Steve Provizer asked me about the above pocket bugle, and why I used a big trumpet mouthpiece.
Here’s my explanation: This was an eBay mispurchase… *almost*. I ordered the horn from a German (!) seller two weeks before I was leaving Germany for New Orleans.
The package arrived at my place in the very morning of my departure! So, I had only ten minutes left to decide which horn I would take with me: My original big Conn-Connstellation, or this bloody pocket, err, tube.
As you can see have I chosen the shrink-trumpet. The attached mouthpiece was crap, and so I took the Schilke #9 I’m using since more than 20 years by now.
After 9/11, bigger cases (like for the Conn) had to travel in the hold, which I didn’t know then. So, it was wise to take the pocket trumpet despite non-working valves and some mysteriously missing notes (I’m still looking for them).
The below picture shows Ferdinand “Jelly Roll” Morton’s home at 1443 Frenchmen Street which is a very poor neighborhood.
Now, what did I blow there for the folks? “King Porter Stomp” of course, but in a very shaky version, and in the wrong key. The folks loved it so much that I had to unpack the bugle every three minutes for encores on my way back until I was out of sight.
That’s the place, “Serio’s Delicatessen” on Canal Street, where I’d digested my very first (and alas, my last) alligator po-boy-sandwich. Tasted delicious, very spicy!
Doug’s seasonal post (2011) at Rifftides (Jimmy Lunceford in 1939 with Irving Berlin’s “Easter Parade”) inspired me to insert three other “Easter Parade’s” right here, as kinda musical preface, before we eventually will be happily parading along with swingin’ Benny Moten.
A very obscure version from 1935 starts the proceedings:
It’s the barely audible Django Reinhardt, as guest soloist with Patrick Et Son Orchestre de Danse. — A classic version comes next: From the soundtrack LP of Easter Parade (1948) with Judy Garland & Fred Astaire. I hope you don’t mind not being able to watch them parading.
Back to dreamy, but already summerly Paris with trumpeter “Little Jazz” Roy Eldridge and his quartet, featuring Gerald Wiggins (p) Pierre Michelot (b) Kenny Clarke (d) – June 14, 1950. Roy plays it very reflective here, almost sentimental; but notice some of his long, vibrato-less tones — quite a relief after you’ve heard Judy, doing exactly the opposite!
01 You’re Driving Me Crazy – Louis Armstrong And His New Sebastian Cotton Club Orchestra, Los Angeles, CA – December 23, 1930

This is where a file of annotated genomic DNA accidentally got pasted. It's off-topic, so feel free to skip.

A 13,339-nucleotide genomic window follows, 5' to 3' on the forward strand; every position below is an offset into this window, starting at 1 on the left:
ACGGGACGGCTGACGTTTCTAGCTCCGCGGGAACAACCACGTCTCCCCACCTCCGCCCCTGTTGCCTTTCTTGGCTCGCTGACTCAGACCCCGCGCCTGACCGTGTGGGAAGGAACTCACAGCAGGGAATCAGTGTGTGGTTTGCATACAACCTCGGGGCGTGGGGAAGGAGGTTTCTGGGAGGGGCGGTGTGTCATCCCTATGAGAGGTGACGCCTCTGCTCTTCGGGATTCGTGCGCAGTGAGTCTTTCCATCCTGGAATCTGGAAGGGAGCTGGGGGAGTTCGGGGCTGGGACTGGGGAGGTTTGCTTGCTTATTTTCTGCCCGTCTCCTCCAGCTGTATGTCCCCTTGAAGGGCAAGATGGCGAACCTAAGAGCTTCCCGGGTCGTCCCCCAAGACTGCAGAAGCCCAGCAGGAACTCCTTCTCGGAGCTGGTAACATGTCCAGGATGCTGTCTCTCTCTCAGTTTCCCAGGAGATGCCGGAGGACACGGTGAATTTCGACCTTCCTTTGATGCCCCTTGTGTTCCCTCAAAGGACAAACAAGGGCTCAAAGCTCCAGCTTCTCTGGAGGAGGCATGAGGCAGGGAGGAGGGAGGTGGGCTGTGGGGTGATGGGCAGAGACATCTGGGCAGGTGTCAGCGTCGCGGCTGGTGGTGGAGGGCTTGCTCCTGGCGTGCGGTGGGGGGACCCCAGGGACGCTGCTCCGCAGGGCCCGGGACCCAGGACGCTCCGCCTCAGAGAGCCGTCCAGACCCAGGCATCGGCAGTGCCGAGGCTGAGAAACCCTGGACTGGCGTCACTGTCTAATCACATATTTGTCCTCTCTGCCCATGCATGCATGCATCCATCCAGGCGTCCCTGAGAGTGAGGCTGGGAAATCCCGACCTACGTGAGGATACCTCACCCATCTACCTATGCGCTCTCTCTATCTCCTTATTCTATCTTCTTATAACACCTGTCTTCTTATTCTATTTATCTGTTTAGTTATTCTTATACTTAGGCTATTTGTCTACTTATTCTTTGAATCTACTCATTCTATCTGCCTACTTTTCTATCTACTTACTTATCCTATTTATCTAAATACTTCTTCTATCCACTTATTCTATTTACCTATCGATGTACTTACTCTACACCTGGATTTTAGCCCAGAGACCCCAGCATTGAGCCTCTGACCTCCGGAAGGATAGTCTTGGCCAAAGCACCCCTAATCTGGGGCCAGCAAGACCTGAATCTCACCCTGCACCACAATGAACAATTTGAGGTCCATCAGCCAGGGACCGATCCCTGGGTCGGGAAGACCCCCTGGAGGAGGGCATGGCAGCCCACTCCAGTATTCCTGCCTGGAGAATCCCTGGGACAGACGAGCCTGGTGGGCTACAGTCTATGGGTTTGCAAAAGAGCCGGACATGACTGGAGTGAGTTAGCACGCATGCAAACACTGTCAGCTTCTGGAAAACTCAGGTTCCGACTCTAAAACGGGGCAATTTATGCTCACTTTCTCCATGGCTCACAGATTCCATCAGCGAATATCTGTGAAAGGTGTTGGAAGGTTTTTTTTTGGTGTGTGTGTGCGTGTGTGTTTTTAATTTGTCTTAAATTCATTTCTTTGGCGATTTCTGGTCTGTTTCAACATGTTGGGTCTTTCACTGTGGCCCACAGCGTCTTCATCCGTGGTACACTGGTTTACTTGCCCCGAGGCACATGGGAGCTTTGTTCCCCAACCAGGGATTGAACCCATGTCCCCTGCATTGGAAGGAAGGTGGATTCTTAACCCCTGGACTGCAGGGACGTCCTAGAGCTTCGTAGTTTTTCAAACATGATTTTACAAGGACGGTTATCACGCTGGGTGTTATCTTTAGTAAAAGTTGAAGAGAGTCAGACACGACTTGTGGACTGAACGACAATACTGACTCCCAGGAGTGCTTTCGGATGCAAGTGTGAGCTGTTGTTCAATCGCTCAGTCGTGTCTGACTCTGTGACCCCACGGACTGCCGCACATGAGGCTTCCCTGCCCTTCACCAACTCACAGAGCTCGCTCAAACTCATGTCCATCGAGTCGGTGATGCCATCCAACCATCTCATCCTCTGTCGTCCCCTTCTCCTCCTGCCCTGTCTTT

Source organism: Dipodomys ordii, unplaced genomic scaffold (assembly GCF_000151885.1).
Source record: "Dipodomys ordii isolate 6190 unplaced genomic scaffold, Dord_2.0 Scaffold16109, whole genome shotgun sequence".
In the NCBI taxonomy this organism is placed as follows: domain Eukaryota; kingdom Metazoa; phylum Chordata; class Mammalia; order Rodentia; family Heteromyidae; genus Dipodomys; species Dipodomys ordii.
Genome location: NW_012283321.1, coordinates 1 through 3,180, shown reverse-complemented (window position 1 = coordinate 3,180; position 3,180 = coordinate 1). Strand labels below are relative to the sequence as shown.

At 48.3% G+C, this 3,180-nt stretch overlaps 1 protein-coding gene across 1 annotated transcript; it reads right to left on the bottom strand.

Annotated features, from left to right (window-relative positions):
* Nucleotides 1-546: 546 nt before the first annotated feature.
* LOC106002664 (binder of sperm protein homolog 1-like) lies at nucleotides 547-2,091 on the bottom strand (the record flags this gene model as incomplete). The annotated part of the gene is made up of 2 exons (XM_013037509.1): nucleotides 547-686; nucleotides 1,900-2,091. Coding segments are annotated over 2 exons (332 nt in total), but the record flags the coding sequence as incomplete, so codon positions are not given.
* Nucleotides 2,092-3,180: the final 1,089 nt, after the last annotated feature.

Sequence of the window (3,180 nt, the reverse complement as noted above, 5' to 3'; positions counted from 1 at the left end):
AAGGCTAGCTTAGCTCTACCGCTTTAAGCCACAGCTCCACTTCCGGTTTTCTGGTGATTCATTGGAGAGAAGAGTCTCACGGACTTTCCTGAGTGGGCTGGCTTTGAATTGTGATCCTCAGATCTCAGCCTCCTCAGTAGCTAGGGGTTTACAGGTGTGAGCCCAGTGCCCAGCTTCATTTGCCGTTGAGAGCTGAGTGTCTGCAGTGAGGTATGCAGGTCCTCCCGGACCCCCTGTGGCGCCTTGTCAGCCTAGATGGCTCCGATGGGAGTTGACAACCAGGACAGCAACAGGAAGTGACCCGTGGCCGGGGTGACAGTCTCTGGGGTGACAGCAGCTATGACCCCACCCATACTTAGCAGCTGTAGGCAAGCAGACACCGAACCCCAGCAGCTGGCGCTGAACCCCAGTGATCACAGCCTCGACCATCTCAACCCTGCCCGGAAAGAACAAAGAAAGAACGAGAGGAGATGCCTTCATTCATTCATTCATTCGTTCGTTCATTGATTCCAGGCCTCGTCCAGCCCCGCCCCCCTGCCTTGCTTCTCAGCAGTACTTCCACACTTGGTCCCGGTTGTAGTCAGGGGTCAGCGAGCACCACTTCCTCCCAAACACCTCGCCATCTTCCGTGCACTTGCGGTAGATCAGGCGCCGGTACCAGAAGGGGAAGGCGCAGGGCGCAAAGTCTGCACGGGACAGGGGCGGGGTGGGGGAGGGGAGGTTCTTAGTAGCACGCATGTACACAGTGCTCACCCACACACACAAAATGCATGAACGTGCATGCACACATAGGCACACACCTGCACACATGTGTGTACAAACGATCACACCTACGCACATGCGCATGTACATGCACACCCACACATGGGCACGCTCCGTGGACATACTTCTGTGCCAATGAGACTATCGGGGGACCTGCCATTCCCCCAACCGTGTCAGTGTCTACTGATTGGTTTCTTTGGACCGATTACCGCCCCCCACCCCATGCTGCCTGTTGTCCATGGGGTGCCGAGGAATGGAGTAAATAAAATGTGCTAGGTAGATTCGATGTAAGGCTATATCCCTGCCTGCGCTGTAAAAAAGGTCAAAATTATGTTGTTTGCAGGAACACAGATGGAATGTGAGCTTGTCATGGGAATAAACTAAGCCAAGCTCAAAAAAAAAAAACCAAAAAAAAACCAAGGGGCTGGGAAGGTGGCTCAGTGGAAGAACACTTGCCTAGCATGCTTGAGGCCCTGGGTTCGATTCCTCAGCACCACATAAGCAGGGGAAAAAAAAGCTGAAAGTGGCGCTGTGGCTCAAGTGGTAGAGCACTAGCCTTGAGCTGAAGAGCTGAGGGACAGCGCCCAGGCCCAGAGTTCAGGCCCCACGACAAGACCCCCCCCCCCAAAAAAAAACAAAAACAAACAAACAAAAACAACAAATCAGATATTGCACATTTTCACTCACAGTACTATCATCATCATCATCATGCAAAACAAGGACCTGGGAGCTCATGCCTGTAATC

Armstrong, Louis (Trumpet, Vocal) Hite, Les (Conductor, Alto Saxophone, Bass Saxophone) Orendorff, George (Trumpet) Scott, Harold (Trumpet) Graven, Luther (Trombone) Johnson, Marvin (Alto Saxophone) Jones, Charlie (Tenor Saxophone, Clarinet) Prince, Henry (Piano) Perkins, Bill (Banjo, Steel Guitar) Bailey, Joe (Tuba, Bass) Hampton, Lionel (Drums, Vibraphone)
It’s Moten Swing from here now:
02 Bennie Moten & His Kansas City Orchestra – 1932
03 Andy Kirk & His Twelve Clouds Of Joy with Mary Lou Williams – 1936
04 Fletcher Henderson – 1938
05 Benny Goodman – 1938
06 Count Basie with Harry Edison & Lester Young – 1940
07 Charlie Parker mit Jay McShann – Buddy Anderson, Orville Minor (tp), Bob Gould (tb, vln), Charlie Parker (as), Bob Mabane (ts), Jay McShann (p), Gene Ramey (b), Gus Johnson (d) – Trocadero Ballroom, Wichita, KS, December 2, 1940
08 Django Reinhardt (g/ld), Herb Bass, Robin Gould, Jerry Stephan & Lonnie Wilfong (tpts), Bill Decker, Don Gardner, Shelton Heath & John Kirpatrick (tbns), Les Lieber & Joe Moser (as), Jim Hayes (cl/as), Bernie Cavaliere (ts), Bill Zickefoose (ts), Ken Lowther (bars), Larry Mann (p), Bob Decker (b), Bill Bethel & Red Lacky (d) – Paris, either 10-26-1945 or 12-8-1945
09 Bernie Leighton (p), Hy White (g), Trigger Alpert (b), Dave Tough (d) – NYC, August 9, 1946
10 Harry James & His Orchestra – 1947
11 Charlie Shavers (tp), Bennie Moten (tb), Hank D’Amico (cl), Kenny Kersey (p), Aaron Bell (b), Panama Francis (d), Al Collins (nar) – NYC, October 25 & 27, 1954
12 Tommy Flanagan (p), Kenny Burrell (g), Oscar Pettiford (b), Shadow Wilson (d) – NYC, March 12, 1956
13 Manny Albam & His Orchestra plays the combined themes of “Moten Swing” & “You’re Driving Me Crazy” – 01/01/1960
14 Oscar Peterson (p), Ray Brown (b), Ed Thigpen (d) – Los Angeles, CA, December 15 & 16, 1962